Why I Quit Teaching & Don’t Feel Guilty About It At All. Not One Bit.

Why I Quit Teaching

I knew I wanted to become a teacher before I knew most things about myself. I even have adorable pictures of me reading books to my invisible classes and stories of my 5-year-old gradebooks to prove it.

Once I was in college & spending more of my time in classrooms, I was convinced that I wanted to teach in Title 1 schools. I wanted to make a difference. I wanted to help where help was needed. I was going to be so in love with teaching that everyone else would want to teach too!

This is where we get real. (Already!?) Yeah, I know, we got to this realness a little quickly, but here it is. I did not love my job. There were parts of it that I loved. There were these 30-minute spurts where I would say, “Okay, this is what I'm supposed to do. I’ve got this.” But looking back, I realize I was just trying to convince myself.

You may be thinking, “Okay, you didn’t love it… But not many people love their job. Jeez, you must be a millennial.” And you’re right - but I truly believe it was more than just not loving it - it was hurting me.

The first year, I convinced myself that I was just in the wrong place. It was because I was far from my family, from doctors, from Target (that’s a very hard place to be far from in my opinion), and I just didn’t feel right about it. So I moved.

And... you guessed it. That didn’t solve my problems. It was the same thing in a different place. Target (and my family) were a little closer, but it still felt wrong. I stayed this time, determined to make it work, but it just kept hurting.

There came a point where I didn’t feel like myself anymore. I hated when people asked about work, because I didn’t even want to talk about it. When I did talk about it, all I would do was complain. No one wants to hear that any more than I do.

I was tired of dealing with behavior 98% of the time and never being able to teach.

I was tired of feeling like being in my classroom was like being stranded on an island (seriously, when you’re actually wanting people to come observe you, you know something’s wrong.)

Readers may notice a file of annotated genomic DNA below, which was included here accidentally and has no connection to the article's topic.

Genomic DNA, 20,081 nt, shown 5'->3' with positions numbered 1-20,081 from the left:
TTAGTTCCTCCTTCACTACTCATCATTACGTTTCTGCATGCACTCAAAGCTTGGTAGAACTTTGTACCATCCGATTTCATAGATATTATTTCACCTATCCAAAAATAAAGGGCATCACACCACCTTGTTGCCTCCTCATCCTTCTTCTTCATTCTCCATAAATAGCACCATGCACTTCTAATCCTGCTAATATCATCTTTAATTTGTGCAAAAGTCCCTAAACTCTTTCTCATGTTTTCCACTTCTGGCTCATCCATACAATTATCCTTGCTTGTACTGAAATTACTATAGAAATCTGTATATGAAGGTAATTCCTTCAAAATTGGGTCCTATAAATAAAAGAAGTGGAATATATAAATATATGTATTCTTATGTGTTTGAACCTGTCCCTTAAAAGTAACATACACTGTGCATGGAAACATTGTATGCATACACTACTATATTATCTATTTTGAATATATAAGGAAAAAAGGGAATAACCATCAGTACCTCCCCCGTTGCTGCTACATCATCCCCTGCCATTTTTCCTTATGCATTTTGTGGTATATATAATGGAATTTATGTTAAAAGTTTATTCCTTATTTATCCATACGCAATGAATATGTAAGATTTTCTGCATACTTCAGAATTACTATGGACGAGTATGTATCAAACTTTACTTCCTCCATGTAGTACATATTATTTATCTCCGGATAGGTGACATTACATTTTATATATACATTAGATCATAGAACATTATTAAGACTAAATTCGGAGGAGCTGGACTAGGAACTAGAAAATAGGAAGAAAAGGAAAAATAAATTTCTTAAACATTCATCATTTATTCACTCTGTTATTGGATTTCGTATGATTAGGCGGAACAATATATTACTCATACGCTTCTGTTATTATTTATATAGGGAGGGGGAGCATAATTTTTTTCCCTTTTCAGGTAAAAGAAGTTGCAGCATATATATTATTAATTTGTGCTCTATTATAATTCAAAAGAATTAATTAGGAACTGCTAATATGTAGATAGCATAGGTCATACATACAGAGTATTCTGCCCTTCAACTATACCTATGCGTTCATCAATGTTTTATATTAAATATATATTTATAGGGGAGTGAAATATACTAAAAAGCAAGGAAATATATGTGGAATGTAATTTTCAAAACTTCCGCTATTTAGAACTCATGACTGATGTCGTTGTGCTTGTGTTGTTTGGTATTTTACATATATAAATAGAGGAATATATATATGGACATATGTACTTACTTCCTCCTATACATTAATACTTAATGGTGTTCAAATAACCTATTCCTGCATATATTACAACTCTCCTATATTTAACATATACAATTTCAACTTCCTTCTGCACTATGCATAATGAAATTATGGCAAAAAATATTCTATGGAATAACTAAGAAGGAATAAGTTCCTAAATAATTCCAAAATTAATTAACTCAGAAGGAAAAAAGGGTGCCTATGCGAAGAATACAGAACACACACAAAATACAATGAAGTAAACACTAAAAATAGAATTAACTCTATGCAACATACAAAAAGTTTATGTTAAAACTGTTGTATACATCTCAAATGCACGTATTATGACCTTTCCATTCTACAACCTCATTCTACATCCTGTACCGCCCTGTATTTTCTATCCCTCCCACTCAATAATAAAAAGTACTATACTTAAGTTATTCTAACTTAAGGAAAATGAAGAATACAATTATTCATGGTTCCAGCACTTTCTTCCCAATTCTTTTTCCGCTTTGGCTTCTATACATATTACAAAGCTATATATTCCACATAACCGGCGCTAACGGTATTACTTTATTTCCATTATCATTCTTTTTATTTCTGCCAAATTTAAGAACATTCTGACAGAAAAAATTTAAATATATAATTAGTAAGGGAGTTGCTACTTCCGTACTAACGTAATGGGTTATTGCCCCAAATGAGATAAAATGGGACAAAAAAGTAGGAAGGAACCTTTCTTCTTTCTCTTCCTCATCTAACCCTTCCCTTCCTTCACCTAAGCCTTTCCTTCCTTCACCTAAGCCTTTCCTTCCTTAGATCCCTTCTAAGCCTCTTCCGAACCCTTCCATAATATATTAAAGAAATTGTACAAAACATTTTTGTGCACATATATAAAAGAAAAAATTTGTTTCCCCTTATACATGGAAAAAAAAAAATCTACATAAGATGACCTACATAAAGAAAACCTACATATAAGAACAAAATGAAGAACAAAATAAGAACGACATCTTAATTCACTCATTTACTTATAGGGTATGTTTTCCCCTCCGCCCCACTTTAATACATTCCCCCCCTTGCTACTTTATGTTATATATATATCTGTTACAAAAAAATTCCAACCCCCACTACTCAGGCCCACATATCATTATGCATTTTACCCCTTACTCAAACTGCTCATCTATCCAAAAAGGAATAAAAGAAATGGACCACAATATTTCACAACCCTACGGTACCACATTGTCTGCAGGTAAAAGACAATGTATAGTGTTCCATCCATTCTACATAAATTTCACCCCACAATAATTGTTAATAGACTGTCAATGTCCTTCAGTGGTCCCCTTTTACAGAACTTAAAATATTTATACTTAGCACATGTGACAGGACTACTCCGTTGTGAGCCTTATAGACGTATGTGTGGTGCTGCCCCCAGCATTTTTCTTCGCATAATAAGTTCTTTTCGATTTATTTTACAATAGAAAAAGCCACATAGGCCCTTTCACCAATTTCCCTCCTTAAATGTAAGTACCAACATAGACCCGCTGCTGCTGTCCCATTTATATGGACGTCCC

I was tired of a lot of other things, too, but we will stop there.

Just so tired.

I loved organizing

I started to realize that I loved putting together organized small group binders more than I liked actually using them in small group.

I loved putting manipulatives, supplies, and other classroom tools into neatly organized bins and labeling them with matching labels more than I enjoyed using those tools to teach.

I loved organizing the classroom in a purposeful way that benefitted students’ learning more than I loved the rest of my job.

When I thought about those children in my classroom, I wondered what I would tell them if they were in my position. Would I tell them to stick it out and try to love their job, or would I tell them to take a risk and do what they love? That one had an easy answer.

So after that school year… I decided to stop doing something I didn’t love to do. I decided to take on my side-gig and make it into a full-time-gig.

And I didn’t feel guilty at all. 

Okay, that’s a total lie. I felt really guilty. I felt like a quitter. I felt like I was doing something horrible by leaving. Our schools need teachers. They need great teachers - that’s what our children deserve!

And this is why, after a while, I realized that I do not feel guilty. Not one bit.

I did not love my job. I don’t have children of my own, but I know that I wouldn’t want a teacher who doesn’t love what they do to teach my children.

I was not a great teacher

I was not great. I was really good at labeling supplies and putting together really amazing binders, but I was not a great teacher. I’m not saying that I think I was a bad teacher, just that I was nothing exceptional.

People liked to think I was exceptional… Why? Because my room was organized. It was put together. Things matched. My binders & paperwork were in perfect order. But that’s because I love to organize, not because I love to teach.

Now I get to do what I love every day. And I get to help other people who don’t love to organize (or just don’t have the time… because let’s be real, that’s most of us) spend more time doing whatever it is that they love to do.

I will always have extraordinary respect for teachers. I couldn’t do it. A lot of people can’t do it. If it’s your passion, and if it’s what you love, thank you. You deserve more.

Starting in August, I will be dedicating 50% of Minimized Closet’s Poshmark sales to thanking wonderful teachers. This will be done through giveaways for teachers as well as school supply donations directly to schools & classrooms. To keep up with giveaways & donations (as well as some organization tips here and there), follow Minimized Closet on Instagram & Facebook.




Our first giveaway has already started - If you’re in the Charlotte area, nominate a teacher to win $100 before August 18th.